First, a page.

"While farmer leaders were adamant on their demand for a repeal of the laws, the government tried to identify their concerns and offered one after other many proposals, including some amendments to the laws," he said.
"While the dignity was maintained during the talks, a sense to take a decision in the interest of farmers was lacking on the part of the unions. Therefore, the talks could not reach a decision. I also regret it," he said.
Asked what options the government has if the unions do not reconsider the offer and intensify their protest, Tomar said, "We have given them all possible options. If they have a better option, except for the repeal, they can tell us," he said.
Asserting that there cannot be a better proposal than the one made by the government, Tomar said, "We told the unions that they should re-consider it as this proposal is in the interest of farmers and of the country. Therefore we said we conclude the talks today. If you arrive at any decision, tell us tomorrow. We can meet at any place to announce that decision."
The minister said the farm reform laws were passed in Parliament to bring a transformation in the agriculture sector, make farming profitable, end corruption and eliminate middlemen, help farmers grow high-value crops, and use new technologies to earn good profit.
On reports about the attack on farmers and their proposed tractor rally, the minister said, "I have been thanking farmers unions through media as well as in the meetings for holding a peaceful protest. I have expressed hope that the protest in the future should not be violent and there should not be any untoward incidents and they maintain discipline. This would be my expectation."
Asked if the government is hopeful that farmer unions will come again for talks, Tomar said, "I believe one should always be hopeful. Asha se hi aasman tika hai (Hope holds the world together)."
On whether he sees the deadlock ending anytime, Tomar said: "What will happen tomorrow, I cannot speculate. I am not an astrologer. I am hopeful that farmer unions will consider our offer positively."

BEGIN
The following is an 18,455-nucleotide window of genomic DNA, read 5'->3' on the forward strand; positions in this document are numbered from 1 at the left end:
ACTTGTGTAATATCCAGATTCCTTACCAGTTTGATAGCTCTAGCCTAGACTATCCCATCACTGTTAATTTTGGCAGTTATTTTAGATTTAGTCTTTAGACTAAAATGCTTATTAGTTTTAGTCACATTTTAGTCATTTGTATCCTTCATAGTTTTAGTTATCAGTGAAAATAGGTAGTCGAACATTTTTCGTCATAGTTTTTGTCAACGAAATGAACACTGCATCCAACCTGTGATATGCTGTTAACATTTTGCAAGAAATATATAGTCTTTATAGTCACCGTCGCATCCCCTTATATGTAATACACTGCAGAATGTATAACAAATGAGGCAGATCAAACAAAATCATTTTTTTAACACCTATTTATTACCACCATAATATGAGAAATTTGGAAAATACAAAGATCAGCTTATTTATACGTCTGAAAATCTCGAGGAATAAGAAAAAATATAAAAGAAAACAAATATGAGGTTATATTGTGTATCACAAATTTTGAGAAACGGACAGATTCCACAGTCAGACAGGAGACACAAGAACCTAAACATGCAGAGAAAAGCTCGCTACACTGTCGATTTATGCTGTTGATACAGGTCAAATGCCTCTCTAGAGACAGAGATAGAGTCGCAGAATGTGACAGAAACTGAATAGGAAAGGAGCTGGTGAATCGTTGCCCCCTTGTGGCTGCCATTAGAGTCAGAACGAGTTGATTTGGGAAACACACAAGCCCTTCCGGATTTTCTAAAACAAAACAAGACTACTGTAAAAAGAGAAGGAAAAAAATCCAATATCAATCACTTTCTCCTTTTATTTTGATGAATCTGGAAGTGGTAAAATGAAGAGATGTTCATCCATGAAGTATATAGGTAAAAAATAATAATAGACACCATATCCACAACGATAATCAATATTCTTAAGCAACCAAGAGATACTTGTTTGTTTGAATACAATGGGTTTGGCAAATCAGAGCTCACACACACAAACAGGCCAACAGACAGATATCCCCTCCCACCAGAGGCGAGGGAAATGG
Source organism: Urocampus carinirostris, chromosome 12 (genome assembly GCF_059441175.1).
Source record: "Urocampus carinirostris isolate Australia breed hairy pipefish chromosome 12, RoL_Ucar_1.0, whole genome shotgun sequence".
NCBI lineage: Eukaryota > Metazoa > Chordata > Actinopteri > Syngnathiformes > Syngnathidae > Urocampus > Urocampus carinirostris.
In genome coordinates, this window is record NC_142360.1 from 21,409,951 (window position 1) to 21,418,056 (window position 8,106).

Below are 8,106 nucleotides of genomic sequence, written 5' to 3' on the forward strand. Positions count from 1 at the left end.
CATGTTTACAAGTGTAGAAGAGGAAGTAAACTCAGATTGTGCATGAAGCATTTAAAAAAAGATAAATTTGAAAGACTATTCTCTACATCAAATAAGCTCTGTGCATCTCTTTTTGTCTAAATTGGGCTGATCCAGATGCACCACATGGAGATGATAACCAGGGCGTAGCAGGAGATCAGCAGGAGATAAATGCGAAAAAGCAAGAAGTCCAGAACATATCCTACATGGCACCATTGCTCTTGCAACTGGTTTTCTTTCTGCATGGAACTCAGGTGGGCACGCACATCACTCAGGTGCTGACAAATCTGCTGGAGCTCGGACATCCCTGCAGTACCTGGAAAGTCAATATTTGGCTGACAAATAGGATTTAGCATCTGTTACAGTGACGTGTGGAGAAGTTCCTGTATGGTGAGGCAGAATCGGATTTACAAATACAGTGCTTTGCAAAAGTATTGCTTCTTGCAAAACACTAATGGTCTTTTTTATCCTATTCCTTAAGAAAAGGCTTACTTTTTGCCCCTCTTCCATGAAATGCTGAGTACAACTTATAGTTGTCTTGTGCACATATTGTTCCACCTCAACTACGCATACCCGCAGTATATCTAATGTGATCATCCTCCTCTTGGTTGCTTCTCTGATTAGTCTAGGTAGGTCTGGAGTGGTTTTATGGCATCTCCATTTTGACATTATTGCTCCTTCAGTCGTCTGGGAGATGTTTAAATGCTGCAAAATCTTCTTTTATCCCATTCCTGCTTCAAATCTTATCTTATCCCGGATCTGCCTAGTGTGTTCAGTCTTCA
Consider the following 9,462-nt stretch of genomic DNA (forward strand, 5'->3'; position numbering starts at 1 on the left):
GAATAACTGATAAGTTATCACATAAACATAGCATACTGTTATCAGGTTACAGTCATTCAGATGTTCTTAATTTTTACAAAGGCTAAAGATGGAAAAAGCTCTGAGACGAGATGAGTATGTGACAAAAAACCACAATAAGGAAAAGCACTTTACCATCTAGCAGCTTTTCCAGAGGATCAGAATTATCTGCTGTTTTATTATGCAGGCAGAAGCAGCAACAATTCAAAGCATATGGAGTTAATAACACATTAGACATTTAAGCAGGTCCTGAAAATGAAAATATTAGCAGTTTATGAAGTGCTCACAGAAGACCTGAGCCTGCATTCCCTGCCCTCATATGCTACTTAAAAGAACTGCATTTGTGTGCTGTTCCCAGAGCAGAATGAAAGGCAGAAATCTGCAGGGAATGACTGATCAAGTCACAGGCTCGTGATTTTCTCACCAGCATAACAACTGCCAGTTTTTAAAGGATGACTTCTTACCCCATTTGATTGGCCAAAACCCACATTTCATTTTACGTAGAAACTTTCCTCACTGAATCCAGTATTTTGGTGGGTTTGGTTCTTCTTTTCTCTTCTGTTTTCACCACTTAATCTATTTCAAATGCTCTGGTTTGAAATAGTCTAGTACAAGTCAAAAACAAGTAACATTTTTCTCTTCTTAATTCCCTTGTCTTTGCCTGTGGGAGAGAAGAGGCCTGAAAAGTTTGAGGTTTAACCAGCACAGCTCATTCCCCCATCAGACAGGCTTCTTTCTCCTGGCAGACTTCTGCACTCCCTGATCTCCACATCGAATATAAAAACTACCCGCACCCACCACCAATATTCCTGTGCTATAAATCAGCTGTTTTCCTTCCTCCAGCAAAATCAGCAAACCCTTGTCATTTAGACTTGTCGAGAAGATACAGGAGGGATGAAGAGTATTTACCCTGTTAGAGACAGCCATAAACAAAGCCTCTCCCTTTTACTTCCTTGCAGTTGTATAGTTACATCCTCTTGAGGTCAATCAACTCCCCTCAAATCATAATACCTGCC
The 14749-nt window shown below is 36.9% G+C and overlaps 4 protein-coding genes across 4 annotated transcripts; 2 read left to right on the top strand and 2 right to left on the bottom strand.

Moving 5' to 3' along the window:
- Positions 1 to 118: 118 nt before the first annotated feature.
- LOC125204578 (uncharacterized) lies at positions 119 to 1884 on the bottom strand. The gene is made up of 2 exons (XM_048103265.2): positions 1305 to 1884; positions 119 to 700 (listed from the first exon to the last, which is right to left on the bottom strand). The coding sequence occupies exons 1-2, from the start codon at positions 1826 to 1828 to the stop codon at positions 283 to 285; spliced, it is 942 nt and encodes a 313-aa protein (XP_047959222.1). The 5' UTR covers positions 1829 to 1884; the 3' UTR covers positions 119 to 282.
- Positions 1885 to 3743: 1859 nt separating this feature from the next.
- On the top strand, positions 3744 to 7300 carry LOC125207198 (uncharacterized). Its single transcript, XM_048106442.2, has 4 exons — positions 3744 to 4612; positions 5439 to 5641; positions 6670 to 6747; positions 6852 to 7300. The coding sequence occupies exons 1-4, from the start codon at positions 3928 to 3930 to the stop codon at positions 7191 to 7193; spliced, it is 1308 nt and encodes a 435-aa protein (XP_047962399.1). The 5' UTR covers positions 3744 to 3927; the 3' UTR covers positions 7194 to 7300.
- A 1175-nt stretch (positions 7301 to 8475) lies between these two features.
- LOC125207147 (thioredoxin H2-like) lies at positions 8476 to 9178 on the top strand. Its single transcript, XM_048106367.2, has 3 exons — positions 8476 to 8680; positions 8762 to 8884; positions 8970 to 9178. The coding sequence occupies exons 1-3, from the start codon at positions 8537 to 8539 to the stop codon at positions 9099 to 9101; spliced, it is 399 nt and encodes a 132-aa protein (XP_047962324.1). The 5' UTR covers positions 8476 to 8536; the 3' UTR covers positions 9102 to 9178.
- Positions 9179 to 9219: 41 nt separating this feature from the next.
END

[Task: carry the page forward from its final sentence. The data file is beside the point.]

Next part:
Coming out of the meeting venue, farmer leader Shiv Kumar Kakka said there was no headway in the discussions. He was the first to leave the meeting, but said it was for "some personal reasons".
Some leaders expressed apprehensions that the movement will lose its momentum once the farmers go away from Delhi borders.
Harpal Singh, President of Bhartiya Kisan Union -- Asli Arajnaitik (Real Apolitical), said, "Even if we accept the government''s offer, our fellow brothers sitting at Delhi borders will not accept anything other than a repeal of the laws. They will not spare us. What achievement will we show to them?"
He also questioned the government''s credibility, alleging it was difficult to believe that they will keep their word on putting the laws on hold for 18 months.
"We will die here but we will not return without getting the laws repealed," Singh said.
Along with Union Agriculture Minister Tomar, Railways, Commerce and Food Minister Piyush Goyal and Minister of State for Commerce Som Parkash are also participating in the talks with representatives of 41 farmer unions at the Vigyan Bhawan here.
Thousands of farmers, mainly from Punjab, Haryana and western Uttar Pradesh, are protesting at various border points of Delhi for over a month now against the three laws.
Farmer groups have alleged these laws will end the mandi and MSP procurement systems and leave the farmers at the mercy of big corporates, even as the government has rejected these apprehensions as misplaced.
On January 11, the Supreme Court stayed the implementation of the three laws till further orders and appointed a four-member panel to resolve the impasse. Bhartiya Kisan Union president Bhupinder Singh Mann had recused himself from the committee appointed by the apex court.
Shetkari Sanghatana (Maharashtra) president Anil Ghanwat and agriculture economists Pramod Kumar Joshi and Ashok Gulati, the other three members on the panel, started the consultation process with stakeholders on Thursday.